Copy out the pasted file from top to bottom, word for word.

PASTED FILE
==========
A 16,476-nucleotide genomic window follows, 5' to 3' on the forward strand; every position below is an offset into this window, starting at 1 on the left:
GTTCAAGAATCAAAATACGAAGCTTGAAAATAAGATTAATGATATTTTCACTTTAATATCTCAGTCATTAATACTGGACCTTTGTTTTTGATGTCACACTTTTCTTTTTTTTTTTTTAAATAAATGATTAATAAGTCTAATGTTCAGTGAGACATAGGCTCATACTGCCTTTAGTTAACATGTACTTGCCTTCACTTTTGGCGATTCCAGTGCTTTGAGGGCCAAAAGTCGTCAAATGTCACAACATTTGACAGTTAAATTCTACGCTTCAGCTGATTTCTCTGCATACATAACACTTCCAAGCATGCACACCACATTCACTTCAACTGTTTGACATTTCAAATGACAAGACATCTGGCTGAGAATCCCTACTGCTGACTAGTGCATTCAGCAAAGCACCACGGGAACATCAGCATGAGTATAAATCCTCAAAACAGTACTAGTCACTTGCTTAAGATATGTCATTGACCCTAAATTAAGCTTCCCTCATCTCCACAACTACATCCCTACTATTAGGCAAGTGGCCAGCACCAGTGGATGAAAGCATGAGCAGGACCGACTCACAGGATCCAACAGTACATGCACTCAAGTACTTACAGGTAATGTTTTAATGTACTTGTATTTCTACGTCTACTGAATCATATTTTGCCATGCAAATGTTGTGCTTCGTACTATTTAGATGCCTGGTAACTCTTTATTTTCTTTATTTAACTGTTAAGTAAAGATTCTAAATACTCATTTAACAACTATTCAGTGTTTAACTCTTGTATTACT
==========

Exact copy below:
A 16,476-nucleotide genomic window follows, 5' to 3' on the forward strand; every position below is an offset into this window, starting at 1 on the left:
GTTCAAGAATCAAAATACGAAGCTTGAAAATAAGATTAATGATATTTTCACTTTAATATCTCAGTCATTAATACTGGACCTTTGTTTTTGATGTCACACTTTTCTTTTTTTTTTTTTAAATAAATGATTAATAAGTCTAATGTTCAGTGAGACATAGGCTCATACTGCCTTTAGTTAACATGTACTTGCCTTCACTTTTGGCGATTCCAGTGCTTTGAGGGCCAAAAGTCGTCAAATGTCACAACATTTGACAGTTAAATTCTACGCTTCAGCTGATTTCTCTGCATACATAACACTTCCAAGCATGCACACCACATTCACTTCAACTGTTTGACATTTCAAATGACAAGACATCTGGCTGAGAATCCCTACTGCTGACTAGTGCATTCAGCAAAGCACCACGGGAACATCAGCATGAGTATAAATCCTCAAAACAGTACTAGTCACTTGCTTAAGATATGTCATTGACCCTAAATTAAGCTTCCCTCATCTCCACAACTACATCCCTACTATTAGGCAAGTGGCCAGCACCAGTGGATGAAAGCATGAGCAGGACCGACTCACAGGATCCAACAGTACATGCACTCAAGTACTTACAGGTAATGTTTTAATGTACTTGTATTTCTACGTCTACTGAATCATATTTTGCCATGCAAATGTTGTGCTTCGTACTATTTAGATGCCTGGTAACTCTTTATTTTCTTTATTTAACTGTTAAGTAAAGATTCTAAATACTCATTTAACAACTATTCAGTGTTTAACTCTTGTATTACT